Two congregations in Sikeston, Missouri have merged into one church. While a church merger usually comes about due to one congregation declining in size or facing financial difficulty, this merger happened for a different reason. Pastors Kenny King and William Marshall decided their congregations, which were predominantly black and predominantly white, respectively, would be better served (and better able to serve) together.
“I’ve been here for about 14 years and always been looking for a like-minded brother,” Marshall told David Jenkins of the Standard Democrat. He found that person in King, with whom Marshall became acquainted in the fall of 2017 when the two attended an event called Fields of Faith. King was speaking at the event, and as he spoke, Marshall says he thought “I need to know this guy.”
Sikeston Pastors Bond Over Racial Reconciliation
The two met for lunch after the conference was over and began encouraging one another in their respective ministries. King was the leader of Smith Chapel, a mostly black church, while Marshall led Trinity Baptist, a mostly white church. The two bonded over their view of Scripture and their passion for racial reconciliation. “William had been doing some ministry down on the West End, and I came back to Sikeston with the same idea of racial reconciliation,” King told the newspaper. The pastors would preach at each other’s churches on occasion, which was met with enthusiasm from their church members.
King says both of their congregations were in a time of transition when the thought of merging came up. “We were healthy; we were trying to figure out what’s next. So he had the crazy idea of looking into merging the churches,” King explains.
Neither church approached the merger as a final solution to a problem that needed to be solved, Marshall emphasizes. “I think some people might view this as an act of desperation,” he explained. “Two churches are not going to survive, and so they have to come together, but that wasn’t the situation. Both churches were in a healthy situation, and we were able to avoid some pitfalls because of that.”
The merger, which occurred on September 15, has gone pretty smoothly so far. On September 8, both churches were given the opportunity to vote on whether or not to merge. The newly formed church, which came together with 85 members, decided to name itself Grace Bible Fellowship. King explains there is a reason grace is in the name of the church. Speaking about the potential pitfalls that might arise when two churches of differing demographics come together, King said:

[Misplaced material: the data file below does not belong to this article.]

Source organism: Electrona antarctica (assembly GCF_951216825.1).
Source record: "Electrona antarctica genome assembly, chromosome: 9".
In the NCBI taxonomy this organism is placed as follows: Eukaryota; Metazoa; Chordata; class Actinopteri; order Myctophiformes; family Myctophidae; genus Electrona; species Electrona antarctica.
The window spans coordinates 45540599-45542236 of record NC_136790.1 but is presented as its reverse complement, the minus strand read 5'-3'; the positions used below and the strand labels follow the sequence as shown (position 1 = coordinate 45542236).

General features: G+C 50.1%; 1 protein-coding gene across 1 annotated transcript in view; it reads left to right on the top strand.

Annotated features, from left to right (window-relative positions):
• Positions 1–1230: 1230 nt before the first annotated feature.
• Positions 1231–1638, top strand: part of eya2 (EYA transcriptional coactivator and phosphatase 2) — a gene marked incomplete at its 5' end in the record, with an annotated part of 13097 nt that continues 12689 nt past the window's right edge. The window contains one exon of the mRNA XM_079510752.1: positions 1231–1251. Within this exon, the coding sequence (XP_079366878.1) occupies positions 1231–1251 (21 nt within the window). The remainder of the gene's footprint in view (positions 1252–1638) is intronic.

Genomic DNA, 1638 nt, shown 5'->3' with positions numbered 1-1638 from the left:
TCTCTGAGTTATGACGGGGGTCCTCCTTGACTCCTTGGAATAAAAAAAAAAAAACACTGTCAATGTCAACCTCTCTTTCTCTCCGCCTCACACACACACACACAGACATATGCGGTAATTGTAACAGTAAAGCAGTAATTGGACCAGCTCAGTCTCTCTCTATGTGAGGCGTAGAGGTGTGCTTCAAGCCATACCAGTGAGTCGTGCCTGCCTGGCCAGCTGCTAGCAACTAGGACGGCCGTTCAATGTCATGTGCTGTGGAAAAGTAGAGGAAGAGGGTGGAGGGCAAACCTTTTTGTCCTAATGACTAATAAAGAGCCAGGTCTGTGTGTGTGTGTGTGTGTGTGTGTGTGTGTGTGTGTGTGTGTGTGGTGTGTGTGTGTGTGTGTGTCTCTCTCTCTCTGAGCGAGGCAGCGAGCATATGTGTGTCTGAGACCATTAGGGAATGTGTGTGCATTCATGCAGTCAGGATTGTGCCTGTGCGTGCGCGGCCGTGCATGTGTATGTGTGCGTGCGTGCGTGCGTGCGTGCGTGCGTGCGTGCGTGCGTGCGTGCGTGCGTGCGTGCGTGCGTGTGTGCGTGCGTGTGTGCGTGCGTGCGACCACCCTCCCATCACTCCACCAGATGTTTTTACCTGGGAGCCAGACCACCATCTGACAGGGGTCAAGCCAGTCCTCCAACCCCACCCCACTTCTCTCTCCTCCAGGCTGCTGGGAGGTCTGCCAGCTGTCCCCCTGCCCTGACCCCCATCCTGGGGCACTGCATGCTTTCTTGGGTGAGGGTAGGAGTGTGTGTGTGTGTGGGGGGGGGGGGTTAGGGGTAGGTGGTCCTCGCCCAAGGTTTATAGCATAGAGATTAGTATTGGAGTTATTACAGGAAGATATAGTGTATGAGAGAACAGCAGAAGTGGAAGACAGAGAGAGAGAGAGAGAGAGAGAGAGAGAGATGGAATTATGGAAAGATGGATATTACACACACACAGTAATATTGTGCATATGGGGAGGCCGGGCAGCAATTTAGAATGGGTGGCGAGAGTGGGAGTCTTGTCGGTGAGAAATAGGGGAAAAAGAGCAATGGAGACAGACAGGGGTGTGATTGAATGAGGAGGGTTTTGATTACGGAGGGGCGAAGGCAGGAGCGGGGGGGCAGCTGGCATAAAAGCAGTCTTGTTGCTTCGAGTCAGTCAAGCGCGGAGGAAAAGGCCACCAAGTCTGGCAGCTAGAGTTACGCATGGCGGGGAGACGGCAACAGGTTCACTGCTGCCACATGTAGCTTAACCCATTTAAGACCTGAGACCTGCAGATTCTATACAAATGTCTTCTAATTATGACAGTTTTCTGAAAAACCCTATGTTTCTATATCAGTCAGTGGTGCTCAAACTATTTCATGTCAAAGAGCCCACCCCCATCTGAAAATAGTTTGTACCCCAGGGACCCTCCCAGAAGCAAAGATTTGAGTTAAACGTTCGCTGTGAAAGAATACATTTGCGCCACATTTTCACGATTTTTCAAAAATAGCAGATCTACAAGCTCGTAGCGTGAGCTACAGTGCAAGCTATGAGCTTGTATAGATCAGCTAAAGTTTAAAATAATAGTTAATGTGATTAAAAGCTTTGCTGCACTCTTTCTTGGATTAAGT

We understand there are going to be some problems, issues that will arise but we want to lean into that. The reason why grace is in the name is we’ve been shown grace by God, but we also want to give grace to each other. We want to lead with grace. We want to think the best about people and give people the benefit of the doubt instead of letting these issues divide us.
How Will the Merger Work?
Services are being held at the former Trinity Baptist building, while the former Smith Chapel building is going to remain in the church’s possession but will be used as a community outreach center. Pastors King and Marshall are currently collecting input from the community about the best use of the space, potentially serving as a meeting place for children’s programs and groups.
As far as which pastor will preach when, Marshall indicates they are still working that out. “We don’t want to plan just week-to-week, we want to have a good, long-range plan,” he explains. Regardless of who is preaching, though, Marshall says they are committed to preaching “through books of the Bible.”
More than anything, the pastors believe the merger is about living out the gospel and not necessarily to make a statement about unity or even racial reconciliation. “This happens because of the gospel. Not because we are going to sacrifice it on the altar of unity,” King said. “Unity is an implication of the gospel; it flows from the gospel. It isn’t necessarily the gospel.”
Still, the merger is bound to make a statement about reconciling the past.
“We realize this community has a history of segregation, of racial strife so to speak,” King said. “We believe that Jesus has promised, as we show our unity in truth, not just a superficial unity, but a unity in truth that the world will catch that vision as well. They will say ‘we are better together,’ and that the gospel of Jesus Christ has the power to keep us together and not keep us separated.”